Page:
Waitakere Hospital

I am no expert in the New Zealand national health service. Since 2000 I’ve been admitted to one hospital or another, seven times, for a variety of problems. The table below shows my hospital visits.

Year Hospital Length of Stay Problem
2000 Hawkes Bay 3 weeks Blood pressure
2014 Waitakere 1 week Blood pressure
2015 Waitakere 2 weeks Infected foot
2015 North Shore 4 days Skin cancer graft
2017 Waitakere  3 days Kidney infection
2018 North Shore 1 week Kidney infection
2018 Waitakere 1 week Nausea
Total 3 hospitals 9 weeks

That is not as much experience as some. However it is probably long enough to form an opinion on the service and care. And I’m a fan. The care I received has been first class. When you take into account that the attention cost me nothing and I was cured, the whole thing is beyond remarkable. And it hasn’t just been the basic care. The follow up, the genuine concern, the professional caution and the attention to detail have been above and beyond reproach.

But this post is called Waitakere Hospital for a reason. Waitakere is the jewel in the health service crown. It is so good that I don’t call it a hospital anymore; it is my West Auckland Waitakere Spa.

So why does it stand out?

Well, although it is a hospital located in the busy, growing and occasionally tough west side of Auckland it has preserved a wonderful country hospital feel; warm, rural and friendly. To do that successfully and at the same time observe rigid standards of professionalism cannot be easy. Somehow or another Waitakere has achieved that balance and has maintained the standard for the four years I’ve had contact with the place.

The relaxed country feel of the hospital appears to affect the staff as well. Or perhaps it is the relaxed country feel of the staff that affects the hospital. I don’t know. But it is great when your cardiac specialist takes a minute out of his hospital round to ask how your swim coaching is getting on. Or the Egyptian renal doctor seems happy to spend some time swapping stories about Saudi Arabia. Or a senior clinician asks if you would be a trial patient for three medical students. They make it feel like you are part of a shared experience rather than an item being processed by the health machine.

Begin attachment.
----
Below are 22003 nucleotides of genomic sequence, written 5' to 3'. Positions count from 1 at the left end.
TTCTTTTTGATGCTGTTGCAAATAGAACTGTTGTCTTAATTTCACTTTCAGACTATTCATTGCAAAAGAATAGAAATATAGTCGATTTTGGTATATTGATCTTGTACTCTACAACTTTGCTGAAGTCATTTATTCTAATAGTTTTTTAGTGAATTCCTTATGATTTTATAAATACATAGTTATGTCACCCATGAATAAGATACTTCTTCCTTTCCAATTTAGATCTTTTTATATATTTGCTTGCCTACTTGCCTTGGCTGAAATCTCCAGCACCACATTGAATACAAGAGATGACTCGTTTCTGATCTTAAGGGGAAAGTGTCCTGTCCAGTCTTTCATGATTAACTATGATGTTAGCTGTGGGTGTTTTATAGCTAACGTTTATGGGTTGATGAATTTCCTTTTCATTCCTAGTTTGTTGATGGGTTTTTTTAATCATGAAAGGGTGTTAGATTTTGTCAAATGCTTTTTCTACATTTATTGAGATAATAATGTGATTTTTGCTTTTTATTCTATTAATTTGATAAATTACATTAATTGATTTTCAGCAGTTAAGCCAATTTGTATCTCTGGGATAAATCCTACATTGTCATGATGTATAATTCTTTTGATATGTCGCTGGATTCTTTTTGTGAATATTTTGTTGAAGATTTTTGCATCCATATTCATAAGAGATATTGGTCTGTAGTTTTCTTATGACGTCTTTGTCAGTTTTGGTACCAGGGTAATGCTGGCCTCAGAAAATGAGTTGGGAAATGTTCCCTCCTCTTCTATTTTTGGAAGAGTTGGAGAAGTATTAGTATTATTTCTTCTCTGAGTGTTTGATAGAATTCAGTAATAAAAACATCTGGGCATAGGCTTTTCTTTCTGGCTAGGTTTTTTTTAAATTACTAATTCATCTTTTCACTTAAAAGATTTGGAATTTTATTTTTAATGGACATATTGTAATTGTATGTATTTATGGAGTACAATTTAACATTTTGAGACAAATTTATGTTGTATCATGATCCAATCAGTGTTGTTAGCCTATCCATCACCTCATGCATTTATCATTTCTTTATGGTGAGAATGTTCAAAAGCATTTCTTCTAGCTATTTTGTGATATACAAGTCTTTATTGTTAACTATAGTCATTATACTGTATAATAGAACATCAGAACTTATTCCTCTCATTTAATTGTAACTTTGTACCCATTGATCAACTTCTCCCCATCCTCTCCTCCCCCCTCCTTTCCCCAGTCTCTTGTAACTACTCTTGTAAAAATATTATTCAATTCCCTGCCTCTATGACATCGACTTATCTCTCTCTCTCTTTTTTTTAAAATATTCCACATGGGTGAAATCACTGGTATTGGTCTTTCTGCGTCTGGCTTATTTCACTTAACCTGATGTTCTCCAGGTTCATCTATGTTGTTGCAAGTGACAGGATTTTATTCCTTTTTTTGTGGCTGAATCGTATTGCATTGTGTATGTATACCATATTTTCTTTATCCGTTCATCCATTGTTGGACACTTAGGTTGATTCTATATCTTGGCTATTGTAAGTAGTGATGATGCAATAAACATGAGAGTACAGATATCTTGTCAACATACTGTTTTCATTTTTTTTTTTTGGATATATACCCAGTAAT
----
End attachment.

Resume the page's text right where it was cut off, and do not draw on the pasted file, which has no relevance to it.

During one visit I had a Picc Line put into a vein in my arm and guided through to a main vein near my heart. The purpose was to administer antibiotics more directly in an effort to save a badly infected toe. I was naturally a little nervous at the prospect of a plastic tube being lodged close to my heart. I was soon put at ease. Through the entire procedure the surgeon asked me for tips on how to improve his swimming. He had just joined a local fitness group and when he heard I was about to be a patient thought he’d get some coaching advice. It turned out to be a fun and successful hour.

Before they decided to bomb my infected toe with antibiotics there was some discussion about whether the toe should be amputated. The infection was beginning to spread along the sole of my foot and put the foot at risk. I will forever be grateful that the surgeon and the podiatrist decided to give the antibiotics a chance. As the podiatrist said, her job was to save soles (souls). She’d probably used that line a million times but it put me at ease. Oh, and my sole and toe were saved.

Swimming came up on another occasion. I needed a scan on my kidneys. A quietly well-spoken chap began the procedure and asked if I was David Wright, the swim coach. I confirmed that was probably me and we began an interesting conversation about swimming. The radiographer seemed to know quite a bit about the subject. His questions were knowledgeable and relevant. I remember answering one by explaining that for years Lauren Boyle had kept Swimming New Zealand financially afloat. I thought she was being used terribly.

“All right,” said my radiographer, “I’d better come clean. I’m actually Lauren’s partner.” I don’t know whether they are still together but, for what it’s worth, he seemed like a really nice guy and he approved of my kidneys.

I must have been warned about hospital food a thousand times. Let me tell you there is nothing to complain about at the Waitakere Spa. There is a good menu. Tea and coffee are available throughout the day and night and if you get an occasional insulin hypo, like me, you’re rewarded with four delicious cookies and a cup of very nice, sweet tea.

Spending weeks in a hospital brings you into contact with many of the staff; from highly trained specialists, to well-educated doctors, to receptionists, to nurses, to cleaners and food and drink delivery staff. And at Waitakere I have never come across a bad one. The attention of everyone is as good as I’ve had in some pretty expensive hotels. And a bloody sight better than I’ve had in a lot of other hotels around the world. And amazingly they cure you as well.

I had two porters take me for an x-ray today. One had been pushing people, like me, around the hospital for 11 years and the other was a novice of only 7 years. That sort of staff stability, in that sort of job, says a lot about the quality of the Waitakere experience. The 11 year veteran told me he walks about 20,000 steps a day. In 11 years that’s over 25,000 miles or about one circuit of the world. And he was still happy to be there.

I am writing this story and am going to post it on Swimwatch. But if you read it, don’t spread it around too much. The Spa only has 82 beds. I don’t want it overbooked the next time I am fortunate enough to require a visit.

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